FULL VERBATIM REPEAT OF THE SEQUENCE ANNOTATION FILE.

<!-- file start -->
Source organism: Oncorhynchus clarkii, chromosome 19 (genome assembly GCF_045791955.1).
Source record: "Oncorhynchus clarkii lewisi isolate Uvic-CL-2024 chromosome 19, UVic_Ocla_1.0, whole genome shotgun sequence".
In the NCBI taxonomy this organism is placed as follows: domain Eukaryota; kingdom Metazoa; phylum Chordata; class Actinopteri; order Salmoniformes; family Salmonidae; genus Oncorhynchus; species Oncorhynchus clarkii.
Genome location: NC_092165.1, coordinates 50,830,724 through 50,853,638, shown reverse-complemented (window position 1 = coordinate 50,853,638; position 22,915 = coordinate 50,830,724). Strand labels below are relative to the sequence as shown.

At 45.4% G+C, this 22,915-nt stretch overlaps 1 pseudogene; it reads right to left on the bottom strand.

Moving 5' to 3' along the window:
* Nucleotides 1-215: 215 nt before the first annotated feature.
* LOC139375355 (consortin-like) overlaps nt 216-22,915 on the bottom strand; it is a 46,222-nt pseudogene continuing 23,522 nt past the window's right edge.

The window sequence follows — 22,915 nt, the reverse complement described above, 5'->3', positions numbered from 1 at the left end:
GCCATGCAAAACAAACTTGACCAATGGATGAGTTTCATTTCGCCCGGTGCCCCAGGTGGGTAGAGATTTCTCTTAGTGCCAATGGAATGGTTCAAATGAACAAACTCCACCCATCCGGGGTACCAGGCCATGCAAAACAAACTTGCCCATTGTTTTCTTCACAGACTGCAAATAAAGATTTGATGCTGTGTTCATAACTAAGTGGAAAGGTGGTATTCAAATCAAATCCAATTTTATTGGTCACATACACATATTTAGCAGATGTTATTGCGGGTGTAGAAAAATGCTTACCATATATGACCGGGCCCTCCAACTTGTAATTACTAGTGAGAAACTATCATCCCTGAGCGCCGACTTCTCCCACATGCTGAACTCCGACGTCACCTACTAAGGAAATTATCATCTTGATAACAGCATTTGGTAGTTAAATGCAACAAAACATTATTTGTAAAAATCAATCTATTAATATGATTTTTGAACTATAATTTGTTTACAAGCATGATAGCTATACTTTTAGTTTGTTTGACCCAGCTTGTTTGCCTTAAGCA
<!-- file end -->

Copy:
Source organism: Oncorhynchus clarkii, chromosome 19 (genome assembly GCF_045791955.1).
Source record: "Oncorhynchus clarkii lewisi isolate Uvic-CL-2024 chromosome 19, UVic_Ocla_1.0, whole genome shotgun sequence".
In the NCBI taxonomy this organism is placed as follows: domain Eukaryota; kingdom Metazoa; phylum Chordata; class Actinopteri; order Salmoniformes; family Salmonidae; genus Oncorhynchus; species Oncorhynchus clarkii.
Genome location: NC_092165.1, coordinates 50,830,724 through 50,853,638, shown reverse-complemented (window position 1 = coordinate 50,853,638; position 22,915 = coordinate 50,830,724). Strand labels below are relative to the sequence as shown.

At 45.4% G+C, this 22,915-nt stretch overlaps 1 pseudogene; it reads right to left on the bottom strand.

Moving 5' to 3' along the window:
* Nucleotides 1-215: 215 nt before the first annotated feature.
* LOC139375355 (consortin-like) overlaps nt 216-22,915 on the bottom strand; it is a 46,222-nt pseudogene continuing 23,522 nt past the window's right edge.

The window sequence follows — 22,915 nt, the reverse complement described above, 5'->3', positions numbered from 1 at the left end:
GCCATGCAAAACAAACTTGACCAATGGATGAGTTTCATTTCGCCCGGTGCCCCAGGTGGGTAGAGATTTCTCTTAGTGCCAATGGAATGGTTCAAATGAACAAACTCCACCCATCCGGGGTACCAGGCCATGCAAAACAAACTTGCCCATTGTTTTCTTCACAGACTGCAAATAAAGATTTGATGCTGTGTTCATAACTAAGTGGAAAGGTGGTATTCAAATCAAATCCAATTTTATTGGTCACATACACATATTTAGCAGATGTTATTGCGGGTGTAGAAAAATGCTTACCATATATGACCGGGCCCTCCAACTTGTAATTACTAGTGAGAAACTATCATCCCTGAGCGCCGACTTCTCCCACATGCTGAACTCCGACGTCACCTACTAAGGAAATTATCATCTTGATAACAGCATTTGGTAGTTAAATGCAACAAAACATTATTTGTAAAAATCAATCTATTAATATGATTTTTGAACTATAATTTGTTTACAAGCATGATAGCTATACTTTTAGTTTGTTTGACCCAGCTTGTTTGCCTTAAGCA